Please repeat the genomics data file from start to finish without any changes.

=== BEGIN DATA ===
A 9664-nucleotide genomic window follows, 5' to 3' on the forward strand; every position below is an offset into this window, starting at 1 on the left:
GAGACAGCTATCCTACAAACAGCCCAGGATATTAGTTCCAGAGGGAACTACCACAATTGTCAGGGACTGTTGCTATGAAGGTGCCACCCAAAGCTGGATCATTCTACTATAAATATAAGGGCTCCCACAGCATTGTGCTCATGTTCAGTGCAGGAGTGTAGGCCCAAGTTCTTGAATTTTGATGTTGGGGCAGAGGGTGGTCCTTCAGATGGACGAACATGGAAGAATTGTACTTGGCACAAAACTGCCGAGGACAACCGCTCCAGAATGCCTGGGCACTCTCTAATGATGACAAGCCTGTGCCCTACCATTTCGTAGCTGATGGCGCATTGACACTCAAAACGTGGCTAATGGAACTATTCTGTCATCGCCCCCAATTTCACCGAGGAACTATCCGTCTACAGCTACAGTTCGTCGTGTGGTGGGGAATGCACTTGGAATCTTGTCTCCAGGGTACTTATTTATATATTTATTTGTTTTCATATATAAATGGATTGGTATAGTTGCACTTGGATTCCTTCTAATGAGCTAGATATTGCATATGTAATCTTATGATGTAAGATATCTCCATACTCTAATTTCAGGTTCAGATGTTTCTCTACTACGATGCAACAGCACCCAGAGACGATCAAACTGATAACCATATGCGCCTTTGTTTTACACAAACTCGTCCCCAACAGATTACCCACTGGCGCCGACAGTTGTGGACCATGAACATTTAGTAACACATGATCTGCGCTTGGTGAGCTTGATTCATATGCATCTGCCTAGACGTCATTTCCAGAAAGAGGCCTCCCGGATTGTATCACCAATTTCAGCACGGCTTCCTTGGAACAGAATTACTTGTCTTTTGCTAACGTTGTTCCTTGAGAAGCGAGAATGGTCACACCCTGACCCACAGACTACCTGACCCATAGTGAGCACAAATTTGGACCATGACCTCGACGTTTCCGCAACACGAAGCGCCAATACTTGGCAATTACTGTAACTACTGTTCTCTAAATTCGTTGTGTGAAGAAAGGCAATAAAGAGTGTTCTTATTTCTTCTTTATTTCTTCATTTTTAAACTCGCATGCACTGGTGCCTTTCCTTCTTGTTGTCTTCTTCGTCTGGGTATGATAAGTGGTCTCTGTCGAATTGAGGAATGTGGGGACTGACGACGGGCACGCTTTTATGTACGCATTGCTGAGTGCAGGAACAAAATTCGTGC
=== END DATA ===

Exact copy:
A 9664-nucleotide genomic window follows, 5' to 3' on the forward strand; every position below is an offset into this window, starting at 1 on the left:
GAGACAGCTATCCTACAAACAGCCCAGGATATTAGTTCCAGAGGGAACTACCACAATTGTCAGGGACTGTTGCTATGAAGGTGCCACCCAAAGCTGGATCATTCTACTATAAATATAAGGGCTCCCACAGCATTGTGCTCATGTTCAGTGCAGGAGTGTAGGCCCAAGTTCTTGAATTTTGATGTTGGGGCAGAGGGTGGTCCTTCAGATGGACGAACATGGAAGAATTGTACTTGGCACAAAACTGCCGAGGACAACCGCTCCAGAATGCCTGGGCACTCTCTAATGATGACAAGCCTGTGCCCTACCATTTCGTAGCTGATGGCGCATTGACACTCAAAACGTGGCTAATGGAACTATTCTGTCATCGCCCCCAATTTCACCGAGGAACTATCCGTCTACAGCTACAGTTCGTCGTGTGGTGGGGAATGCACTTGGAATCTTGTCTCCAGGGTACTTATTTATATATTTATTTGTTTTCATATATAAATGGATTGGTATAGTTGCACTTGGATTCCTTCTAATGAGCTAGATATTGCATATGTAATCTTATGATGTAAGATATCTCCATACTCTAATTTCAGGTTCAGATGTTTCTCTACTACGATGCAACAGCACCCAGAGACGATCAAACTGATAACCATATGCGCCTTTGTTTTACACAAACTCGTCCCCAACAGATTACCCACTGGCGCCGACAGTTGTGGACCATGAACATTTAGTAACACATGATCTGCGCTTGGTGAGCTTGATTCATATGCATCTGCCTAGACGTCATTTCCAGAAAGAGGCCTCCCGGATTGTATCACCAATTTCAGCACGGCTTCCTTGGAACAGAATTACTTGTCTTTTGCTAACGTTGTTCCTTGAGAAGCGAGAATGGTCACACCCTGACCCACAGACTACCTGACCCATAGTGAGCACAAATTTGGACCATGACCTCGACGTTTCCGCAACACGAAGCGCCAATACTTGGCAATTACTGTAACTACTGTTCTCTAAATTCGTTGTGTGAAGAAAGGCAATAAAGAGTGTTCTTATTTCTTCTTTATTTCTTCATTTTTAAACTCGCATGCACTGGTGCCTTTCCTTCTTGTTGTCTTCTTCGTCTGGGTATGATAAGTGGTCTCTGTCGAATTGAGGAATGTGGGGACTGACGACGGGCACGCTTTTATGTACGCATTGCTGAGTGCAGGAACAAAATTCGTGC